Bacterial defenses against a natural antibiotic promote collateral resilience to clinical antibiotics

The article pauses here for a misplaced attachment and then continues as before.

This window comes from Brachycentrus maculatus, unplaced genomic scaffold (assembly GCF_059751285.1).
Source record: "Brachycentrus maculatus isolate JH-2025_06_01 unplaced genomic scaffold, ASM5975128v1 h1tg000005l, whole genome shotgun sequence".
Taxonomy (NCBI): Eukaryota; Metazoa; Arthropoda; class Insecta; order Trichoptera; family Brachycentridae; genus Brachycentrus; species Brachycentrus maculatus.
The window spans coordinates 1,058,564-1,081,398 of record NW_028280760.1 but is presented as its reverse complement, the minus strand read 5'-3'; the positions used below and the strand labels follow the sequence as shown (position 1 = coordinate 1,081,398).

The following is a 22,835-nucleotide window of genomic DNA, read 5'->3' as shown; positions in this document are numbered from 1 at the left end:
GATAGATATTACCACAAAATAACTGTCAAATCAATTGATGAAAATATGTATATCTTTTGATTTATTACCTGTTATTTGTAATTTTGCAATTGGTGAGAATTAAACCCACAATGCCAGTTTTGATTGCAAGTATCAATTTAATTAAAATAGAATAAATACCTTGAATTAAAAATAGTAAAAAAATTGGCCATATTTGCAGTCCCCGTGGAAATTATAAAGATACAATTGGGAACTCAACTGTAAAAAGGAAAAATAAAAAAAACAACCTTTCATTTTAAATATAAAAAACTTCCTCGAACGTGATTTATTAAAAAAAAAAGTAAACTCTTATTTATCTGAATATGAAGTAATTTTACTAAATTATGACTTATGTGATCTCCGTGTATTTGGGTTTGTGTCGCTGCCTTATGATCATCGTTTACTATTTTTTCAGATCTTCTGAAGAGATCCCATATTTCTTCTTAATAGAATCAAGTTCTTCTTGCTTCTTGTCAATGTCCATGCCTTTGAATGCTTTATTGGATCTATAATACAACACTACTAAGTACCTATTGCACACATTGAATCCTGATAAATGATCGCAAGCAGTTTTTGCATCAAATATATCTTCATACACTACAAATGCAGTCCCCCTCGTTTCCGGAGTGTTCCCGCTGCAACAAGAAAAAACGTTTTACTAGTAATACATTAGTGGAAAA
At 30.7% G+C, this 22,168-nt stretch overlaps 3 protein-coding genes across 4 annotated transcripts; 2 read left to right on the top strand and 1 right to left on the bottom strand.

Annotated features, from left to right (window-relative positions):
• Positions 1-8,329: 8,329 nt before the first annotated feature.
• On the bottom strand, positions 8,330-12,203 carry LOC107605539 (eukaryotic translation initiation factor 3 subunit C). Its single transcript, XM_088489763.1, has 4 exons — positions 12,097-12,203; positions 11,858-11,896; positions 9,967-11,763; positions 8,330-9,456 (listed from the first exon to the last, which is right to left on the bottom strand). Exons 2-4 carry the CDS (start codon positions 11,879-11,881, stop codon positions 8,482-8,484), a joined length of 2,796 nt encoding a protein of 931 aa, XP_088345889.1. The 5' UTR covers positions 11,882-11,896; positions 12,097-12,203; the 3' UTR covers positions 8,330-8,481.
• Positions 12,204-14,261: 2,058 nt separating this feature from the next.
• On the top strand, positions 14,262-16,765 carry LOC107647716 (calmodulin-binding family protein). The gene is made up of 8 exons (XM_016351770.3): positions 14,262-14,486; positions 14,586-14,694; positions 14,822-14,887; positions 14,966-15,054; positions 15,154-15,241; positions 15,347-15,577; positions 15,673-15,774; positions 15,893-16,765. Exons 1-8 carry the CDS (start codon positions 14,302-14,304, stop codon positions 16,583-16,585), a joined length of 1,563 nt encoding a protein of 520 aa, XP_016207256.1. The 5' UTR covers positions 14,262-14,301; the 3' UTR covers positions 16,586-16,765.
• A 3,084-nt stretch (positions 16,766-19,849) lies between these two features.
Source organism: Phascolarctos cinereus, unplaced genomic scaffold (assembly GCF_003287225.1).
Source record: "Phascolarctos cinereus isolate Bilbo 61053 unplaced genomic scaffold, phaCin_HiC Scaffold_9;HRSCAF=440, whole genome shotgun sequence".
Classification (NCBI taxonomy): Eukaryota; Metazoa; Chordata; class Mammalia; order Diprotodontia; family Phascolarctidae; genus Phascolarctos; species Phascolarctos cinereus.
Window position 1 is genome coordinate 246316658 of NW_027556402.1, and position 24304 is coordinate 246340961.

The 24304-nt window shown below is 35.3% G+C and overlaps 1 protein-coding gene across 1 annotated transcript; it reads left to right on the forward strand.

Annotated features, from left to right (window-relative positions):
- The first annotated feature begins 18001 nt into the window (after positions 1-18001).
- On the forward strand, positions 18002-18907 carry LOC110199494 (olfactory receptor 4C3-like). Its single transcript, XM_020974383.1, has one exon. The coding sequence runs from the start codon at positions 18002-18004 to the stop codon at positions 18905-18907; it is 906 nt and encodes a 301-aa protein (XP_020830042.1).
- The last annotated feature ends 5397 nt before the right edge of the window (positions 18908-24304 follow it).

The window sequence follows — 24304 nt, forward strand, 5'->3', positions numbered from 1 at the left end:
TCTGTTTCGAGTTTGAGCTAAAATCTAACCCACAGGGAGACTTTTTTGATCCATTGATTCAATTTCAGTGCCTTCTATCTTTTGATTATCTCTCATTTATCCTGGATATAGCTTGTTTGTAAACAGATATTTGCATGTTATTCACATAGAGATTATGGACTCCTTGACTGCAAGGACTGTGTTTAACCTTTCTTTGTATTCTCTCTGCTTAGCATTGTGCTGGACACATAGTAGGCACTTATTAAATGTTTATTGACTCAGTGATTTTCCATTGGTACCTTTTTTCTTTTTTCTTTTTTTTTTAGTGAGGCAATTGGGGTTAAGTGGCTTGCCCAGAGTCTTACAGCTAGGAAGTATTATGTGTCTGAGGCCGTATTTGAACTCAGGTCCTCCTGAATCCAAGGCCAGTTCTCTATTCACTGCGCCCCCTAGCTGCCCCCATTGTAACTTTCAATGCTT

Bacterial opportunistic human pathogens frequently exhibit intrinsic antibiotic tolerance and resistance, resulting in infections that can be nearly impossible to eradicate. We asked whether this recalcitrance could be driven by these organisms’ evolutionary history as environmental microbes that engage in chemical warfare. Using Pseudomonas aeruginosa as a model, we demonstrate that the self-produced antibiotic pyocyanin (PYO) activates defenses that confer collateral tolerance specifically to structurally similar synthetic clinical antibiotics. Non-PYO-producing opportunistic pathogens, such as members of the Burkholderia cepacia complex, likewise display elevated antibiotic tolerance when cocultured with PYO-producing strains. Furthermore, by widening the population bottleneck that occurs during antibiotic selection and promoting the establishment of a more diverse range of mutant lineages, PYO increases apparent rates of mutation to antibiotic resistance to a degree that can rival clinically relevant hypermutator strains. Together, these results reveal an overlooked mechanism by which opportunistic pathogens that produce natural toxins can dramatically modulate the efficacy of clinical antibiotics and the evolution of antibiotic resistance, both for themselves and other members of clinically relevant polymicrobial communities.
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